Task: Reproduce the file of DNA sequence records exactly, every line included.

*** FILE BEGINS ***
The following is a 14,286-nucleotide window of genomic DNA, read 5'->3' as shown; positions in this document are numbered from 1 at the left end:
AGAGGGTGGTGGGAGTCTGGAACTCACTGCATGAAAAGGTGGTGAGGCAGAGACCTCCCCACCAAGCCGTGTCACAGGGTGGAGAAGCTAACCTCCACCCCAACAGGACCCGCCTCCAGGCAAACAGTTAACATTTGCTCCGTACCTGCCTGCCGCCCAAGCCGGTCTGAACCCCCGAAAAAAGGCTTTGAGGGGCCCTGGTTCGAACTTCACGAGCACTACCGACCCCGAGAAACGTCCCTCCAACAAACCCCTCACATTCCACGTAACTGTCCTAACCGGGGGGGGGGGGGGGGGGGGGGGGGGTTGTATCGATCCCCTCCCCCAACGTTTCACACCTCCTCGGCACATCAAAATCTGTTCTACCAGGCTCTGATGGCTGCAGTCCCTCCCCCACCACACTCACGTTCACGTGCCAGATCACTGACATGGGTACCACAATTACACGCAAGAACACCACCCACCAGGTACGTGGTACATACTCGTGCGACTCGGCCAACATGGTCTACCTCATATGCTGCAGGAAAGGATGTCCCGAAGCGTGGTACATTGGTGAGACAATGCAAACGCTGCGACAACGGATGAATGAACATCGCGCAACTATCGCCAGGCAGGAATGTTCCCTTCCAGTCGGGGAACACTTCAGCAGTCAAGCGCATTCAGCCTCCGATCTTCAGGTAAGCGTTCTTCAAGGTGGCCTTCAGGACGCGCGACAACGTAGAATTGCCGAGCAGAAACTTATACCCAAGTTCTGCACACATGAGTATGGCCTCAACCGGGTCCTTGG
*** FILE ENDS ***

The following is a 14,286-nucleotide window of genomic DNA, read 5'->3' as shown; positions in this document are numbered from 1 at the left end:
AGAGGGTGGTGGGAGTCTGGAACTCACTGCATGAAAAGGTGGTGAGGCAGAGACCTCCCCACCAAGCCGTGTCACAGGGTGGAGAAGCTAACCTCCACCCCAACAGGACCCGCCTCCAGGCAAACAGTTAACATTTGCTCCGTACCTGCCTGCCGCCCAAGCCGGTCTGAACCCCCGAAAAAAGGCTTTGAGGGGCCCTGGTTCGAACTTCACGAGCACTACCGACCCCGAGAAACGTCCCTCCAACAAACCCCTCACATTCCACGTAACTGTCCTAACCGGGGGGGGGGGGGGGGGGGGGGGGGGTTGTATCGATCCCCTCCCCCAACGTTTCACACCTCCTCGGCACATCAAAATCTGTTCTACCAGGCTCTGATGGCTGCAGTCCCTCCCCCACCACACTCACGTTCACGTGCCAGATCACTGACATGGGTACCACAATTACACGCAAGAACACCACCCACCAGGTACGTGGTACATACTCGTGCGACTCGGCCAACATGGTCTACCTCATATGCTGCAGGAAAGGATGTCCCGAAGCGTGGTACATTGGTGAGACAATGCAAACGCTGCGACAACGGATGAATGAACATCGCGCAACTATCGCCAGGCAGGAATGTTCCCTTCCAGTCGGGGAACACTTCAGCAGTCAAGCGCATTCAGCCTCCGATCTTCAGGTAAGCGTTCTTCAAGGTGGCCTTCAGGACGCGCGACAACGTAGAATTGCCGAGCAGAAACTTATACCCAAGTTCTGCACACATGAGTATGGCCTCAACCGGGTCCTTGG